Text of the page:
Measures for
continuous variables: regression and
correlation

Theoretical statements are
statements of relationships between variables
 They adopt the general
form: the greater A, the greater B (or the greater A, the
less B)
 In the social sciences,
these theoretical statements are probabilistic
rather than deterministic
 Because the
relationships don't hold unfailingly, there is room to
doubt whether the relationship exceeds that due to chance
factors
Regression and correlation
analysis allow us to measure the strength of the observed
relationship between variables that are hypothesized to be
related.
 Regression analysis
produces the BEST prediction (in a leastsquares sense)
of a Y variable from knowledge of X.
 Given any
twodimensional pattern of points, there is one line
that can passed through the points to minimize the
"squared deviations" from that line.
 We will learn later
this week how to calculate that line.
 Correlation analysis
succinctly summarizes the "fit" of the observed values to
those predicted by the "regression line."
 The term "regression"
comes from Sir Francis Galton's pioneering analyses in
the 1880s on the relationship between parents' mean
heights and height of adult offspring.
 After plotting the
relationship of parent height on the baseline and
offspring height on the ordinate, he observed that the
relationship was linear and devised a procedure for
finding the straight line that best fit the plotted
points in the sense that they minimized the deviations
of the points from the line.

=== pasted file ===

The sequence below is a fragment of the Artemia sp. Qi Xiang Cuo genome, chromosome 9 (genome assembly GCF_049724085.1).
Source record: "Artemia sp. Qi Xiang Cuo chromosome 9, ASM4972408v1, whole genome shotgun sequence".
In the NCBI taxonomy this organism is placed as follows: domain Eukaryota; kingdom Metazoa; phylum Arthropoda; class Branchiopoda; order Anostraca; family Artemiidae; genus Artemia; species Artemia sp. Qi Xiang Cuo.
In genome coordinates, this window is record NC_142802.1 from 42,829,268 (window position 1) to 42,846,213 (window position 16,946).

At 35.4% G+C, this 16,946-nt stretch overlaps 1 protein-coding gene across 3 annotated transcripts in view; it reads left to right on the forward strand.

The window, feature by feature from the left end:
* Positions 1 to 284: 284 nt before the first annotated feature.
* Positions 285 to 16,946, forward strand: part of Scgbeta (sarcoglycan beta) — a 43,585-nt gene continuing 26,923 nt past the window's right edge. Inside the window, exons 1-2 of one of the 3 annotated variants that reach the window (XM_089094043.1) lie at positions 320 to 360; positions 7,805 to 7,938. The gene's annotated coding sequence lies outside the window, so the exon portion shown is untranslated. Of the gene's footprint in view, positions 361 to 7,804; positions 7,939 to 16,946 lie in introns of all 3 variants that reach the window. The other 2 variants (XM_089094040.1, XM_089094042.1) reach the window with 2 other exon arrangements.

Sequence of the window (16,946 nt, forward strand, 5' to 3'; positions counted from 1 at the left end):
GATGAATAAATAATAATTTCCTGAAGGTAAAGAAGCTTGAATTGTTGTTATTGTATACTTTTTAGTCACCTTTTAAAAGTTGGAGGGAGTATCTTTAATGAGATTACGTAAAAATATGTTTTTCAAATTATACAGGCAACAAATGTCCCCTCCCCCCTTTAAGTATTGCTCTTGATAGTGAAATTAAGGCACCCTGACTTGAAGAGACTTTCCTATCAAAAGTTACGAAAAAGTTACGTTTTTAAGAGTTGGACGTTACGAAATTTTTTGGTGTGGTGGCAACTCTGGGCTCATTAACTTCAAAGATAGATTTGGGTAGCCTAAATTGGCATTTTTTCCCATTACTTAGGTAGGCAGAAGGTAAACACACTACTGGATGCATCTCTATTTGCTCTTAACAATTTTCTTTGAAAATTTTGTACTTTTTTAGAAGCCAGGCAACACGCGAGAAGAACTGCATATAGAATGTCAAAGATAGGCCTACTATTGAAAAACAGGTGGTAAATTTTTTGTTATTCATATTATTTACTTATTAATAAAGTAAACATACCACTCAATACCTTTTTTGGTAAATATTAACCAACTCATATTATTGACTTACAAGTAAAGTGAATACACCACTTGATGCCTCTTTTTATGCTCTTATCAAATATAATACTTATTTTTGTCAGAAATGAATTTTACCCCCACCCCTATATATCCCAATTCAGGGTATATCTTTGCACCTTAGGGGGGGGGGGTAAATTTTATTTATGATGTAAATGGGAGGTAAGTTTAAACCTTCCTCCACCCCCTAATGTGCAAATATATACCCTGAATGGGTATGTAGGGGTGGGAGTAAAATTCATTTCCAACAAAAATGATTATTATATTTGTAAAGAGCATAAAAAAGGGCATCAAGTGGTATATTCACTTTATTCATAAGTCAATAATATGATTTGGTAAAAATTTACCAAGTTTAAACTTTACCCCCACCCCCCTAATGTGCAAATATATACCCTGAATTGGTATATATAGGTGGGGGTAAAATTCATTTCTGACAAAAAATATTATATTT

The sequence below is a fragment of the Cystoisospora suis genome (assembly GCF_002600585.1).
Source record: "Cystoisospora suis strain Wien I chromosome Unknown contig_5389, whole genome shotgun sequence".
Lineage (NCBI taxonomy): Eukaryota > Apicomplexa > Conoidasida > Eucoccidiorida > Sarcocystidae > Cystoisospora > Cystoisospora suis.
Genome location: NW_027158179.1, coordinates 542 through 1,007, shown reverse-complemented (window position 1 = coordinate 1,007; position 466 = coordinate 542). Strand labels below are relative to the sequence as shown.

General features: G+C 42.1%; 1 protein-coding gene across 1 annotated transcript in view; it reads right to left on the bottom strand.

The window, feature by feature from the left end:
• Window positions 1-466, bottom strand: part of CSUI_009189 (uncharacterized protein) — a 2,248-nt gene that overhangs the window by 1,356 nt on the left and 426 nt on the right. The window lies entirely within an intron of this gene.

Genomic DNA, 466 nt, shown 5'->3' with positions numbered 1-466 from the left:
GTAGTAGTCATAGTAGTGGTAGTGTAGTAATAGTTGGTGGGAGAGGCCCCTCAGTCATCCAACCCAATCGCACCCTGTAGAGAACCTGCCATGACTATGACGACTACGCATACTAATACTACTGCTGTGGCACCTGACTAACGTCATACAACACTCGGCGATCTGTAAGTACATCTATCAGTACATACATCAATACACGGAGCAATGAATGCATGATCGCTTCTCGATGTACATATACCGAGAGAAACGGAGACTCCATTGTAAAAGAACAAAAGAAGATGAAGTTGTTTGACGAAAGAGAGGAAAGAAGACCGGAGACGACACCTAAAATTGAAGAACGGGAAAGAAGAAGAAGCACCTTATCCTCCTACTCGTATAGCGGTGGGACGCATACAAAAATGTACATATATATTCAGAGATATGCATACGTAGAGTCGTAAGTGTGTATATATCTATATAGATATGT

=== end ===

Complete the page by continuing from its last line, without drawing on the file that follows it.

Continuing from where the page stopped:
He called this line
the "regression" or "reversion" line, because he noted
that short parents tended to have slightly taller
offspring while tall parents tended to have slightly
shorter offspring.
 It was left to Karl
Pearson who perfected the formula for summarizing the
closeness of the fit of points to the regression line
in the productmoment correlation
coefficient.
 Neither regression nor
correlation PROVES any causal connection between the
variables, but the techniques do permit tests for
nonchance relationships.
The Pearson ProductMoment CORRELATION
COEFFICIENT, r:
The productmoment
correlation, commonly expressed as r, indicates the
strength of a relationship between two variables that
are assumed to be measured on an interval or ratio
scale.
 Properties of the
correlation coefficient:
 r ranges from
1.0 to + 1.0; the signs indicating whether the
relationship is direct (+) or inverse ().
 The absolute value of
the coefficient indicates its strength.
 Many ways to skin a
catand to compute the correlation coefficient,
r.
 The SPSS Guide
on page 178 gives as the formula for r
 Personally, I regard
this formula as too difficult to explain, and I prefer
as a definitional the following:


 Interpreting the
numerator in the definitional formula (above) for the
correlation coefficient:
 The top term,
,
is the product of the joint deviations of the
individual X and Y scores from their respective
means. This term is called the crossproduct sum
of squares or simply the
crossproduct.
 The crossproduct
gives the correlation its name as the
productmoment correlation, for it is the product